The title Hikikomori refers to a Japanese social phenomenon whereby adolescents (and some adults) withdraw from the outside world to seek extreme isolation and self-confinement.
A Haibun is a Japanese form combining short prose with poetry; in this case, a haiku.
I am not clover. My roots, if I have roots, run long and thin. I do not spread and I do not travel. My sun is an incandescent bulb, and it does not move across my ceiling sky. My days and nights are not bound to natural lights. If I am awake, it is day. I sleep, and it is night. Food is left at my door, coldly waiting for me to creep to it. Morning meals of bread and miso arrive when I am tired. Evening meals of rice and fish accompany my waking yawn. Sometimes I eat and am grateful. Sometimes, craving warmth like the clover I am not, I venture to a darkened kitchen and heat an always-full kettle.
Mother’s love for me
Cup ramen in the cupboard
Never running out
I may not travel, but every day I journey. My portal awaits, one of three choices, but the one I always take. One is a third-storey window that leads nowhere I care about. It is death, and I am not quite desperate enough to step out yet. One is a door, safe at certain times. Quick dashes to the bathroom and the kitchen, hiding my body from my mother like it’s a game we agreed to play. My portal sits on the desk and hums in a soothing voice. Its light is more important than the bulb, far more important than the sun. I step through, plodding familiar paths. Here, people are words. I am also words, when I choose to be. Mostly, I like to be eyes.
Eyes that see a world
Where ‘avatar’ means more than
Simple godly things
Every so often, my journey is interrupted. My god-eyes turn away from the screen, to give my human ears a chance to hear. Voices: Mother. And some other. Noises like murmuring, but harsher, more demanding. I sit in the dark and ignore their building rhythm. I ignore the breathy voices calling to one another. I do not hear the moment breathy becomes breathless. I squeeze a plastic cup of broth, willing warmth back into it. But it has sat for hours, quite stale. Nothing I want anymore.
I feel a leaving
I sit and almost enjoy
The sound of sobbing
I never understood the human world. I am like a beast, hiding in my hole through an endless winter. Humans pass over my buried head but do not disturb my sleep. Humans with their crying sounds. Humans with their human food, left on the ground at the entrance to my burrow. Humans with their animal coupling and their human way of complicating even simple things. My mother is a human. I caught a glimpse of her recently, quite by accident. It was the time that humans usually spent in bed. I dashed from my shelter to satisfy my needs, but this time I was hunted. My mother’s face glowed in the dark. It burned a ghost behind my eyelids.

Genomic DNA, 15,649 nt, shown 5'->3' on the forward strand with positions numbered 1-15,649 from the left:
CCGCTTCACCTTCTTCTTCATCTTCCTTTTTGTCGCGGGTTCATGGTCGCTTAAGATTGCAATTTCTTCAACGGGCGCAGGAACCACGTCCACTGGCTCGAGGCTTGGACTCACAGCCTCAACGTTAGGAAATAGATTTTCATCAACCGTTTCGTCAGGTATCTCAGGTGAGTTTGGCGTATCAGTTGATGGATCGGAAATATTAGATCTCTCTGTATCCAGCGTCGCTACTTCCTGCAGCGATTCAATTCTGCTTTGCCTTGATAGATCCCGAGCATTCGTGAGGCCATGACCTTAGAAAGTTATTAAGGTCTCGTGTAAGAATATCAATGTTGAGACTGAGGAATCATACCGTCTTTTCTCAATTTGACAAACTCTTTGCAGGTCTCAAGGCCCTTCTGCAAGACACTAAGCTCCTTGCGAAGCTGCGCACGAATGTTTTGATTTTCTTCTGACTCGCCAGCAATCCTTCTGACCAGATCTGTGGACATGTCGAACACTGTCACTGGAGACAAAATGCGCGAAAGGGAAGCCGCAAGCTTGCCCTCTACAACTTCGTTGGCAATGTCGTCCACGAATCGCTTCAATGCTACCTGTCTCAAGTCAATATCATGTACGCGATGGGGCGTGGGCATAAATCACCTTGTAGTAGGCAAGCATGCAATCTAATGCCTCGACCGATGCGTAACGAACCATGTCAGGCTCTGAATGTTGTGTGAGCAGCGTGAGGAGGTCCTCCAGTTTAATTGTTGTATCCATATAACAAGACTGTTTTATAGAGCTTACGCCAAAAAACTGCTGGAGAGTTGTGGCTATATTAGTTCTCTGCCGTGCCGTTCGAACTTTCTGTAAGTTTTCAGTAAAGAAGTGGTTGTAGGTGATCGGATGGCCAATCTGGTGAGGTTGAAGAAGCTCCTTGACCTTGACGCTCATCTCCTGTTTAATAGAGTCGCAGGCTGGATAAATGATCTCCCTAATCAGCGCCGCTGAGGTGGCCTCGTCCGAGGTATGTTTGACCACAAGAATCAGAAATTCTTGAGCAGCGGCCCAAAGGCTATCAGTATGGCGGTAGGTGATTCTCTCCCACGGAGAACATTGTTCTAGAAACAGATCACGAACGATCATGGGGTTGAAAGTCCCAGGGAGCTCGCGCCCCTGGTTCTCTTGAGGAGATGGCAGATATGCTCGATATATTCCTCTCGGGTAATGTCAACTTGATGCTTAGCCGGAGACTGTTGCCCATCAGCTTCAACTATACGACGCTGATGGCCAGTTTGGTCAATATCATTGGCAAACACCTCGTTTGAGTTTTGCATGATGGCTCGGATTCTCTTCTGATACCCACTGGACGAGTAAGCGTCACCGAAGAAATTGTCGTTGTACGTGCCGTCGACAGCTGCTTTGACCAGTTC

‘Kenji, listen dear.
I can’t do this anymore.
I’ll leave you some cash’
No more bread. No more fish. Some rice and miso has been left, optimistically, but I do not know how to make it into food. No more crying, or noise of any kind. I can walk the house freely, at any time. But still my room feels like the only space that belongs to me. I ventured into my mother’s room, half-fearful of her ghost. But there was a disappointing amount of nothing. My room grew fuller and fuller of stale smells, unwashed sheets and dishes. My mother’s room smelled like no human. I let it be.
What happens later
When the cup ramen runs out?
I eye the money
I am eight years old. My mother is holding me, and I am drinking in her warmth. My father has left us, and now we are a pair. That’s what my mother murmurs into my hair. You and me, we have to be strong now. I want to please you so much my stomach hurts. My hand curls around you right before you push me gently back. You stand, pulling me up with you. You tell me I am your special boy; no, your special man. I will look after you, I say. I know you will. I know.
Everything I am
Refolded, crammed further down.
We are now a pair
I start rationing the ramen. Every time I go to the cupboard and see the plastic towers dwindling, or refill the empty kettle, my heart empties too. Then, slowly, my stomach follows. I crawl on my belly like a snake, hugging pillows to my crushed abdomen. The money sits on the kitchen counter where she left it. A bundle of notes, and a credit card. I can’t breathe.
Come back, please mother.
I forget being a man
Please teach me again.
I tread delicately down pixelated paths, this time on a quest. I tap the keys, ignoring my usual sites. A map appears on the screen, of the area just outside my apartment. I barely recognise it. It looks dense, packed with buildings, roads, and other signs of human activity. Dots appear, a whole cascade of them. Are there really that many places that sell food nearby? My belly howls with impatience even as my tongue becomes swollen and stiff. I sift through the listings one by one, searching for key phrases.
Key phrases such as:
I start making plans.
The paths I tread now are hostile. It is 3:30am and I thought I would be safe from human eyes, but they persist. I dodge down side streets, lit only by foxfire lanterns leading on to homely haunts. Places mentioned on my map but unsuitable for my needs. The thought of sitting, ordering food, waiting among strangers and then eating among them, is far too much. Even my current mission, far more modest, sends my palms sweating. Everyone can see how uncomfortable I am. I am one of those stray cats, an abandoned pet to be turned back at any threshold I am presumptuous enough to approach.
Finally I see
Blue and green: ‘Family Mart’